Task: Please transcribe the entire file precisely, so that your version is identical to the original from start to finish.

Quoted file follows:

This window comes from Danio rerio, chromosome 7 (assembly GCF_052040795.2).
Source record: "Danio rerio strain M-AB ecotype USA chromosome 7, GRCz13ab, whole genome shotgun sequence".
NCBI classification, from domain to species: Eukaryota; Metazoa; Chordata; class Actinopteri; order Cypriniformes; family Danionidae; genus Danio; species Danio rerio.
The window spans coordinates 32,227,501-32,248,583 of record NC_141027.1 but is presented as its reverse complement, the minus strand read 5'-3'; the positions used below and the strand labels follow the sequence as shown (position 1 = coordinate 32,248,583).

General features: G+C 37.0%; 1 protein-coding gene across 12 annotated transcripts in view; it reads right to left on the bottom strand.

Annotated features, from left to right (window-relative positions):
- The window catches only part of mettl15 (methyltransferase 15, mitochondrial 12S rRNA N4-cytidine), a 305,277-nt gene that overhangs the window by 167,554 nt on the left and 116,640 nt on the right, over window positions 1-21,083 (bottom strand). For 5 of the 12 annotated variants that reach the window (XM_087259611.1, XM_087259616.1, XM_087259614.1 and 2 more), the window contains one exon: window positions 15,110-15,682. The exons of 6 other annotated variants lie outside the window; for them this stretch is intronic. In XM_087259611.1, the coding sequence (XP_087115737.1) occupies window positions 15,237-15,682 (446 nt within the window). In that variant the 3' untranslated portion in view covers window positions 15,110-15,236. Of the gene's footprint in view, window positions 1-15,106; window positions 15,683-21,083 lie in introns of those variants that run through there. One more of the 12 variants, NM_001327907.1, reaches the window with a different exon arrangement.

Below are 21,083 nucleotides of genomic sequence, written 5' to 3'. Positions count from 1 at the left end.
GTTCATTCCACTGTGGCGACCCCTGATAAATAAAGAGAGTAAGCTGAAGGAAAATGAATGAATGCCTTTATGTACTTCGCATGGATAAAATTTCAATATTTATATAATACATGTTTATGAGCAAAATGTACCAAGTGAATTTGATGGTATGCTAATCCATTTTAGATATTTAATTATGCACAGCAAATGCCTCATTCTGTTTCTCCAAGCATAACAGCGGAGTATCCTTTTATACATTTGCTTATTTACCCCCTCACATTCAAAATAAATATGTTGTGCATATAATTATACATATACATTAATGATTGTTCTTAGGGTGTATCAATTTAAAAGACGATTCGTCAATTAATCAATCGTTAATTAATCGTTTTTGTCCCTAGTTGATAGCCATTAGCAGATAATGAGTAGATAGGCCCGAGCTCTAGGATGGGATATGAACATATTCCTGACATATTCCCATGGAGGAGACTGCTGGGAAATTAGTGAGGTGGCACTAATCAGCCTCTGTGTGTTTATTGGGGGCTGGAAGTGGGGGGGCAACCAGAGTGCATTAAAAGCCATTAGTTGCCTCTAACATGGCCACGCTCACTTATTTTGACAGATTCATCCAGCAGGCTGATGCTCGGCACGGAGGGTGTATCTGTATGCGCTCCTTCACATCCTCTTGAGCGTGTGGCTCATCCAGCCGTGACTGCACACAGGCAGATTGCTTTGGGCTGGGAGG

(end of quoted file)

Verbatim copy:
This window comes from Danio rerio, chromosome 7 (assembly GCF_052040795.2).
Source record: "Danio rerio strain M-AB ecotype USA chromosome 7, GRCz13ab, whole genome shotgun sequence".
NCBI classification, from domain to species: Eukaryota; Metazoa; Chordata; class Actinopteri; order Cypriniformes; family Danionidae; genus Danio; species Danio rerio.
The window spans coordinates 32,227,501-32,248,583 of record NC_141027.1 but is presented as its reverse complement, the minus strand read 5'-3'; the positions used below and the strand labels follow the sequence as shown (position 1 = coordinate 32,248,583).

General features: G+C 37.0%; 1 protein-coding gene across 12 annotated transcripts in view; it reads right to left on the bottom strand.

Annotated features, from left to right (window-relative positions):
- The window catches only part of mettl15 (methyltransferase 15, mitochondrial 12S rRNA N4-cytidine), a 305,277-nt gene that overhangs the window by 167,554 nt on the left and 116,640 nt on the right, over window positions 1-21,083 (bottom strand). For 5 of the 12 annotated variants that reach the window (XM_087259611.1, XM_087259616.1, XM_087259614.1 and 2 more), the window contains one exon: window positions 15,110-15,682. The exons of 6 other annotated variants lie outside the window; for them this stretch is intronic. In XM_087259611.1, the coding sequence (XP_087115737.1) occupies window positions 15,237-15,682 (446 nt within the window). In that variant the 3' untranslated portion in view covers window positions 15,110-15,236. Of the gene's footprint in view, window positions 1-15,106; window positions 15,683-21,083 lie in introns of those variants that run through there. One more of the 12 variants, NM_001327907.1, reaches the window with a different exon arrangement.

Below are 21,083 nucleotides of genomic sequence, written 5' to 3'. Positions count from 1 at the left end.
GTTCATTCCACTGTGGCGACCCCTGATAAATAAAGAGAGTAAGCTGAAGGAAAATGAATGAATGCCTTTATGTACTTCGCATGGATAAAATTTCAATATTTATATAATACATGTTTATGAGCAAAATGTACCAAGTGAATTTGATGGTATGCTAATCCATTTTAGATATTTAATTATGCACAGCAAATGCCTCATTCTGTTTCTCCAAGCATAACAGCGGAGTATCCTTTTATACATTTGCTTATTTACCCCCTCACATTCAAAATAAATATGTTGTGCATATAATTATACATATACATTAATGATTGTTCTTAGGGTGTATCAATTTAAAAGACGATTCGTCAATTAATCAATCGTTAATTAATCGTTTTTGTCCCTAGTTGATAGCCATTAGCAGATAATGAGTAGATAGGCCCGAGCTCTAGGATGGGATATGAACATATTCCTGACATATTCCCATGGAGGAGACTGCTGGGAAATTAGTGAGGTGGCACTAATCAGCCTCTGTGTGTTTATTGGGGGCTGGAAGTGGGGGGGCAACCAGAGTGCATTAAAAGCCATTAGTTGCCTCTAACATGGCCACGCTCACTTATTTTGACAGATTCATCCAGCAGGCTGATGCTCGGCACGGAGGGTGTATCTGTATGCGCTCCTTCACATCCTCTTGAGCGTGTGGCTCATCCAGCCGTGACTGCACACAGGCAGATTGCTTTGGGCTGGGAGG